Like the temperature over the past three months, we have seen a dramatic plunge in the oil price index. So much so, it has left many asking if the oil and gas industry is suffering from a slight touch of winter flu, or, as others perceive, the start of a life-threatening illness.
First, let’s get a little perspective. It is generally accepted there is well over 150 years of known reserves left at current demand. While this means no ‘peak oil’ in this or your great grandchildren’s lifetime, experts predict fossil fuels will provide at least half of the world’s energy needs up to 2050. This will take at least $300-400 billion of annual investment in the upstream industry to replace the accelerated decline curves and recover those reserves to keep up with that supply.
While 2018 has seen sustainable supply levels, as we look ahead to the new year, there may be an excess to demand that is becoming a little worrisome. This is further compounded by a fluctuating global economy and uncertain political landscape. A simple fact is we are a more stable industry when supply and demand track closely together and all producers in the industry practise and promote oil diplomacy.
The North Sea must, therefore, figure out how to operate more economically and continue to shift its reliance on independent producers and the local service sector to bring more innovative and economical solutions to the fore. That, as always, is dependent on the impact of any major macro-political interference.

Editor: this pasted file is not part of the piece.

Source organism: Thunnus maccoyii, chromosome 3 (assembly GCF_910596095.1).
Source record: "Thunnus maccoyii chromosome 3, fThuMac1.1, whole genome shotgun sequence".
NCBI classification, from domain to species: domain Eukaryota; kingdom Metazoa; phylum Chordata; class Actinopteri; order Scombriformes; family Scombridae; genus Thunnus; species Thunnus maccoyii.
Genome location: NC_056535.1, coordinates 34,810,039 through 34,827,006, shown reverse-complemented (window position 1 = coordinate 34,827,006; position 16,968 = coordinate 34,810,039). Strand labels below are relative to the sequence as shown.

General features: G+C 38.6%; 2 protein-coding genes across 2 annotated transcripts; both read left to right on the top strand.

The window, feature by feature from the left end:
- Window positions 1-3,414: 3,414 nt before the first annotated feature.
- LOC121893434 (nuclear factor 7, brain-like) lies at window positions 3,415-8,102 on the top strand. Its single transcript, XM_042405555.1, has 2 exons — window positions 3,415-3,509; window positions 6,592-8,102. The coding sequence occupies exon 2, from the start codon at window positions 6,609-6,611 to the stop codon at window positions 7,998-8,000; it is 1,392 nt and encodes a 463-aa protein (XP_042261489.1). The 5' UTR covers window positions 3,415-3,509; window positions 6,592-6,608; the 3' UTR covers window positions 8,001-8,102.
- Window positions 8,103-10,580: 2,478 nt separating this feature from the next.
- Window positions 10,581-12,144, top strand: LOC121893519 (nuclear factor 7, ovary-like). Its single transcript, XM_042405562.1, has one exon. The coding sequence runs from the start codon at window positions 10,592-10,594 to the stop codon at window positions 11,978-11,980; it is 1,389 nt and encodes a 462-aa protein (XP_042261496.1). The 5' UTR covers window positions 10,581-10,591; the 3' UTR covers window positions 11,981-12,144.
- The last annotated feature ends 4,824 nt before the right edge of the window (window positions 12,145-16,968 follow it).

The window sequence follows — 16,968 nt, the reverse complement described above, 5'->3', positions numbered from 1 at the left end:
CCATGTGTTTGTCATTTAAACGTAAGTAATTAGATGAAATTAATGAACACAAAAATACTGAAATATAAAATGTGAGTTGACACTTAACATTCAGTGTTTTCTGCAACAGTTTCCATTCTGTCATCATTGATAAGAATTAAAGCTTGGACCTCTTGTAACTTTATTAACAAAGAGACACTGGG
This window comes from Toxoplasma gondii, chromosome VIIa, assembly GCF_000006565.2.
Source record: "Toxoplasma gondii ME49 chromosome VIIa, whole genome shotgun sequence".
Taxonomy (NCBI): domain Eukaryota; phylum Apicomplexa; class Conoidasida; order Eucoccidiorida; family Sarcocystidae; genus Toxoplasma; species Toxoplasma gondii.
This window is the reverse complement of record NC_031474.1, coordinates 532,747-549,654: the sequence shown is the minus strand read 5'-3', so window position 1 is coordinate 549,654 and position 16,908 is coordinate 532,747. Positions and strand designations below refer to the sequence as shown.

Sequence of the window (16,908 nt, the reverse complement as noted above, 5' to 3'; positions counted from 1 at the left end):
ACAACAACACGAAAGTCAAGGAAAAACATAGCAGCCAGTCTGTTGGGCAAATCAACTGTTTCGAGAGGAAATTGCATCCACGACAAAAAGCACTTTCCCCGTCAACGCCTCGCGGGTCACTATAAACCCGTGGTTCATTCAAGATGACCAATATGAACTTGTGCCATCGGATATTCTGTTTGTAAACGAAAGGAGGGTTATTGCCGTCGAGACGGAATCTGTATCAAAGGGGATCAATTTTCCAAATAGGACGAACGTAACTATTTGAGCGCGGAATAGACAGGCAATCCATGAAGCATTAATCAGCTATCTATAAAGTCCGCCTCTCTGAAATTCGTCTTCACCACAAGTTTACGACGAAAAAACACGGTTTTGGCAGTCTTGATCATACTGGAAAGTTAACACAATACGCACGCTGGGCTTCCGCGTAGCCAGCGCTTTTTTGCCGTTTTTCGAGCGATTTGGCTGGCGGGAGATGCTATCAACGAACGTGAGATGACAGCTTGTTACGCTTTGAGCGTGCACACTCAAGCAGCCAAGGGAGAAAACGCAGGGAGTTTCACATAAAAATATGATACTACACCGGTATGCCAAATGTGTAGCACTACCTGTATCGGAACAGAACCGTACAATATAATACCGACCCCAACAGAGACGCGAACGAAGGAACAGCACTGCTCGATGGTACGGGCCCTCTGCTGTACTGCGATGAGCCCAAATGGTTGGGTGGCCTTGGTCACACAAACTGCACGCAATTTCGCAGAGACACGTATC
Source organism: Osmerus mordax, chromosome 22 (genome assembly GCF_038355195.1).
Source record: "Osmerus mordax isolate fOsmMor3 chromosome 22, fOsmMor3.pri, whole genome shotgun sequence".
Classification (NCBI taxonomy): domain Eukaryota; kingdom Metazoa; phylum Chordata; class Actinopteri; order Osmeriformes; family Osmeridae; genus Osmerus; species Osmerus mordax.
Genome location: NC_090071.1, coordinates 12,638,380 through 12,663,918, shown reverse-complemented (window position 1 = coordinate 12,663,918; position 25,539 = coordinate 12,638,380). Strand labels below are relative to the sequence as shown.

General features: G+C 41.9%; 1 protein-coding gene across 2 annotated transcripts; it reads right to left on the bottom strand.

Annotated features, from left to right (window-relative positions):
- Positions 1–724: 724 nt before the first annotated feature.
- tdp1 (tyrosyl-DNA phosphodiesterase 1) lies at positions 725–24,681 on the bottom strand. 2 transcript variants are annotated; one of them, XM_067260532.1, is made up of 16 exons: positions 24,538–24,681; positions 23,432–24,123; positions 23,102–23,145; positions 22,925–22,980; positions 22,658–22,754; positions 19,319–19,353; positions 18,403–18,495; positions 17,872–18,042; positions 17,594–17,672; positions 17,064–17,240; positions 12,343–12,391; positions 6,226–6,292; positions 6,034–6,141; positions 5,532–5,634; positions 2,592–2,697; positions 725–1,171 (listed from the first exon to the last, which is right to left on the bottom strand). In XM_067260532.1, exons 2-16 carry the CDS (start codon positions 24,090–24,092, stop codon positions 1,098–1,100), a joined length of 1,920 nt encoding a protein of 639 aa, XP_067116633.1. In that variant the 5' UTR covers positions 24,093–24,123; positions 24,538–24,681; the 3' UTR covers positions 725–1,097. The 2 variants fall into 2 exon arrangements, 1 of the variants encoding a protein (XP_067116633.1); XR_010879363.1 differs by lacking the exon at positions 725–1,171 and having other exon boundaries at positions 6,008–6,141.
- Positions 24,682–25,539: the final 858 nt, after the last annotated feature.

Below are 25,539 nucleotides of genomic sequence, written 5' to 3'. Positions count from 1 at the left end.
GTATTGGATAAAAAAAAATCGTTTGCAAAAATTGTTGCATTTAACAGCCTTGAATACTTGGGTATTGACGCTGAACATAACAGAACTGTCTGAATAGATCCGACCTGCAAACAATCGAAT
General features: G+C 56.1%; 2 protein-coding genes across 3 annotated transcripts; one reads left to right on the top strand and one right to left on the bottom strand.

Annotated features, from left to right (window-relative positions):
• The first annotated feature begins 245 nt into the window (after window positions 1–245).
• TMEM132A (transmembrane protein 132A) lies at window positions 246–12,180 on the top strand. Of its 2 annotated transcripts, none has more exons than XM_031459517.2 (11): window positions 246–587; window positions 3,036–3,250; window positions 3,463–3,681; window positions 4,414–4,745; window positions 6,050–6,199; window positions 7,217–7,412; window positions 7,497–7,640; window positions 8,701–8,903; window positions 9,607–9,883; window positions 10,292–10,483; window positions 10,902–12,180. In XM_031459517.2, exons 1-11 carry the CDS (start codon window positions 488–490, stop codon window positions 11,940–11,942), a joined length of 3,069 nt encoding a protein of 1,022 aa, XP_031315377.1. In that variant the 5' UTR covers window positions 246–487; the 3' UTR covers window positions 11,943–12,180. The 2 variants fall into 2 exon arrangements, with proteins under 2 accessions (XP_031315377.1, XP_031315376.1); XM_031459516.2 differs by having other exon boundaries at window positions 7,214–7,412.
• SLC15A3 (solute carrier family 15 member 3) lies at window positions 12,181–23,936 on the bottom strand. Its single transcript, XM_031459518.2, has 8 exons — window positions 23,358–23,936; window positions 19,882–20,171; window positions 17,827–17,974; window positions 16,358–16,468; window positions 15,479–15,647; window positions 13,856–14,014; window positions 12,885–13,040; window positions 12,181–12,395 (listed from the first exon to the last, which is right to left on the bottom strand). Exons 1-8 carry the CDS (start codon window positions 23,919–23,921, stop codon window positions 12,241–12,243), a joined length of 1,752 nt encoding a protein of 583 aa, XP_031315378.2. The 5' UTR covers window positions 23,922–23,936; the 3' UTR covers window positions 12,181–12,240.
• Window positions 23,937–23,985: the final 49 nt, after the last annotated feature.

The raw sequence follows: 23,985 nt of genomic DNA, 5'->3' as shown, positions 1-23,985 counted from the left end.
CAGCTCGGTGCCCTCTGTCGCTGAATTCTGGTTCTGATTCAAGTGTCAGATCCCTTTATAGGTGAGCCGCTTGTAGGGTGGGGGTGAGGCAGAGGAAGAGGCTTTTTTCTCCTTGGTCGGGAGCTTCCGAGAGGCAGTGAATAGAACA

I believe the industry has learned how to be nimbler, more efficient and most importantly, how to react rationally to supply and demand worries. Although oil and gas producing regions have different, and sometimes competing, drivers and political realities, one thing is constant: they want to optimise the reservoir recovery factor.
Opportunities should arise for the operator community to again fuel innovation breakthroughs via the oilfield service sector. Over the past 10 years, the focus has been on maximising recovery factors for the most efficient dollar spent.
Reservoir recovery factors still hover from 5% to 35% on average.
If supply and demand is held in check and we do have more than 150 years of known reserves, why is reservoir recovery even a concern?
As fields mature and all the ‘easy oil’ is accessed, we need to replace much sharper reserve declines to keep supply online. This will have to be driven by accelerating technology advances towards better recovery factors and more efficient wells.
Such expertise almost always comes from the oilfield service sector but this will demand headroom and investment from the operating community to turn innovation into meaningful action in 2019.
A new breed of mid-tier upstream service companies, coupled with willing operators, can create innovation around maximising reservoir recovery factors. This is what must happen to ensure energy efficiency, a buffer to geopolitical supply and demand cycles, and security for the globe.
Brad Baker is CEO of independent global completions service company, Tendeka